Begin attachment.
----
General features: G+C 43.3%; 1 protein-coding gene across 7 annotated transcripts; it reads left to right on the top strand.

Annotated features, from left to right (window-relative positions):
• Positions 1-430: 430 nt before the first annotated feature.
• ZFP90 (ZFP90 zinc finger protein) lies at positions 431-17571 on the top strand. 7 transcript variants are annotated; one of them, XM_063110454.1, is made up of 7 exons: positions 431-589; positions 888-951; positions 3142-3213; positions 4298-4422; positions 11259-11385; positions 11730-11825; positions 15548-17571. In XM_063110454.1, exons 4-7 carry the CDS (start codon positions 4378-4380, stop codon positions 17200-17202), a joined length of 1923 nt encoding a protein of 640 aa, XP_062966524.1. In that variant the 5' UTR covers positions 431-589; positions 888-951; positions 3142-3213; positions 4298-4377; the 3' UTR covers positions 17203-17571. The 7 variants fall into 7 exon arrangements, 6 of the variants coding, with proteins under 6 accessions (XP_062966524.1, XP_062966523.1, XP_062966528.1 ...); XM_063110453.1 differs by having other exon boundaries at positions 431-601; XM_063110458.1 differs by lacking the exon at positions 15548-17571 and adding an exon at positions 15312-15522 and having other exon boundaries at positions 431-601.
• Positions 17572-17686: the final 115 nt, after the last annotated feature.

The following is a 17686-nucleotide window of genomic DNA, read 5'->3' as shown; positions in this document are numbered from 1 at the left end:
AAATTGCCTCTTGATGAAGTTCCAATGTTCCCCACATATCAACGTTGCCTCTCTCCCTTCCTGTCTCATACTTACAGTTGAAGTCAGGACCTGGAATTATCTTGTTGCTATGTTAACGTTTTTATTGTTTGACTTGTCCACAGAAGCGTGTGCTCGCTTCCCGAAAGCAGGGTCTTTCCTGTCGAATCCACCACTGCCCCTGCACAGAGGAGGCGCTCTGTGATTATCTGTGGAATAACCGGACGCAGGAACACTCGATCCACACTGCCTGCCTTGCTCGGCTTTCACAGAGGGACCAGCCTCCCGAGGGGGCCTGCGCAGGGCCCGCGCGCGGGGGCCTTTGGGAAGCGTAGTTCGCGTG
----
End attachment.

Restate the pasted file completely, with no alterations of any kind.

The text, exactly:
General features: G+C 43.3%; 1 protein-coding gene across 7 annotated transcripts; it reads left to right on the top strand.

Annotated features, from left to right (window-relative positions):
• Positions 1-430: 430 nt before the first annotated feature.
• ZFP90 (ZFP90 zinc finger protein) lies at positions 431-17571 on the top strand. 7 transcript variants are annotated; one of them, XM_063110454.1, is made up of 7 exons: positions 431-589; positions 888-951; positions 3142-3213; positions 4298-4422; positions 11259-11385; positions 11730-11825; positions 15548-17571. In XM_063110454.1, exons 4-7 carry the CDS (start codon positions 4378-4380, stop codon positions 17200-17202), a joined length of 1923 nt encoding a protein of 640 aa, XP_062966524.1. In that variant the 5' UTR covers positions 431-589; positions 888-951; positions 3142-3213; positions 4298-4377; the 3' UTR covers positions 17203-17571. The 7 variants fall into 7 exon arrangements, 6 of the variants coding, with proteins under 6 accessions (XP_062966524.1, XP_062966523.1, XP_062966528.1 ...); XM_063110453.1 differs by having other exon boundaries at positions 431-601; XM_063110458.1 differs by lacking the exon at positions 15548-17571 and adding an exon at positions 15312-15522 and having other exon boundaries at positions 431-601.
• Positions 17572-17686: the final 115 nt, after the last annotated feature.

The following is a 17686-nucleotide window of genomic DNA, read 5'->3' as shown; positions in this document are numbered from 1 at the left end:
AAATTGCCTCTTGATGAAGTTCCAATGTTCCCCACATATCAACGTTGCCTCTCTCCCTTCCTGTCTCATACTTACAGTTGAAGTCAGGACCTGGAATTATCTTGTTGCTATGTTAACGTTTTTATTGTTTGACTTGTCCACAGAAGCGTGTGCTCGCTTCCCGAAAGCAGGGTCTTTCCTGTCGAATCCACCACTGCCCCTGCACAGAGGAGGCGCTCTGTGATTATCTGTGGAATAACCGGACGCAGGAACACTCGATCCACACTGCCTGCCTTGCTCGGCTTTCACAGAGGGACCAGCCTCCCGAGGGGGCCTGCGCAGGGCCCGCGCGCGGGGGCCTTTGGGAAGCGTAGTTCGCGTG